Contamination is a leading cause of premature bearing failure. Sealed bearings should always be used in food processing applications to ensure trouble-free equipment operation. The typical bearing seal configuration consists of nitrile rubber, bonded to a steel insert, with a flexible lip that contacts the circumference of the inner ring. A stamped steel shield is often affixed to the outer side of the seal which protects the rubber from damage. While these contact seals increase rotational torque, they are very effective at preventing the ingress of foreign debris and retaining lubricant in the bearing. Specially designed double and triple lip seals are also available. While these styles of seals increase torque significantly, this disadvantage is seen as a design trade-off to improve bearing life in severely contaminated environments.

Four-bolt flange mounted bearing units shown in three different materials (L-R): thermoplastic, stainless steel, and cast iron.Four-bolt flange mounted bearing units shown in three different materials (L-R): thermoplastic, stainless steel, and cast iron.AST Bearings


Lubricant selection is critical to bearing life and performance, yet it is often overlooked by designers and engineers. Bearing life depends on “proper” lubrication, meaning both type and amount. Operating temperature is the primary consideration when selecting a lubricant. Temperature directly affects the viscosity of the lubricant base oil, which in turn impacts the lubricant’s ability to support application loads. Food processing applications are often subjected to temperature extremes and caustic wash-downs, which can degrade the quality of a lubricant significantly. Manufacturers of food processing equipment are often required to use a special class of lubricants, referred to as food-grade lubricants. These lubricants are classified into three categories, based on the probability of contact with food products. While currently under the purview of the NSF, the USDA created the original food-grade designations H1, H2 and H3, which are still used today. These designations are defined as follows:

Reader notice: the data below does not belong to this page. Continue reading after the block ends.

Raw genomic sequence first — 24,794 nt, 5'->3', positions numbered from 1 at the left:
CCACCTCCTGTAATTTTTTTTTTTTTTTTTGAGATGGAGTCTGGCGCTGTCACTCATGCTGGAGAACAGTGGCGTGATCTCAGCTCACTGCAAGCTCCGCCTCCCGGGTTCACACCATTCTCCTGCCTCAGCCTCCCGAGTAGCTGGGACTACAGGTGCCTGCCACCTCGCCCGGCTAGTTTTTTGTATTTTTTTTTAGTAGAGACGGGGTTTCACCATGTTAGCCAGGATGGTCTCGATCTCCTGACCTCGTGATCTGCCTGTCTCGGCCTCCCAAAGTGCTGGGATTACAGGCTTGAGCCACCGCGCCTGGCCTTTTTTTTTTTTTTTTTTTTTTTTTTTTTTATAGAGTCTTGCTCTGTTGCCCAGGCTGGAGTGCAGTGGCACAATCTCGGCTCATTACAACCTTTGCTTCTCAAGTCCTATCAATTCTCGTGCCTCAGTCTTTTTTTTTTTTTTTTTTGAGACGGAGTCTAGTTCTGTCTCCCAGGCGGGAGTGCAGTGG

• H1 lubricants are those used in food processing equipment and on machine parts where there is a possibility of incidental food contact.
  • H2 lubricants are those used in food processing equipment and on machine parts where there is no possibility of food contact.
  • H3 lubricants, also known as soluble or edible oil, are those used to clean and prevent rust on hooks, trolleys, and similar equipment.

H2 lubricants are the most often selected grease for mounted bearings used in food processing environments, but each application must be examined closely. Bearings subjected to wash-down should use a lubricant that has water wash-out resistance. Calcium, lithium, and aluminum complex greases, as well as polyurea types, are all excellent choices. PFPE greases can operate at high temperatures and have excellent resistance to a variety of chemicals but are more expensive. Synthetic lubricants in general perform better than mineral based lubricants and protect against the growth of microorganisms. Lubricant additive packages, such as anti-wear and anti-corrosion, are also available. Grease lubrication in an insert bearing can break down and degrade over time, particularly when operating at elevated temperatures. Mounted bearing units are commonly supplied with a grease fitting that allows for the re-lubrication of the insert bearing. Proper lubrication is essential to equipment performance. Maintenance technicians should define a procedure and schedule for re-lubrication of mounted bearing units, based on duty cycles and operating conditions.

The future of the food processing industry will continue to focus on automation design, including the increasing use of robotics and the development of energy-saving, sustainable facilities and equipment.  Bearings will continue to play a crucial role in the efficiency, sanitation, and safety of food processing equipment. Proper bearing selection can prevent contamination, reduce required maintenance, and improve overall production quality. Designers and engineers should always consult with a qualified bearing specialist when selecting mounted units to ensure reliable equipment performance and compliance to stringent industry regulations.

Mark Manegold, AST BearingsMark Manegold, AST Bearings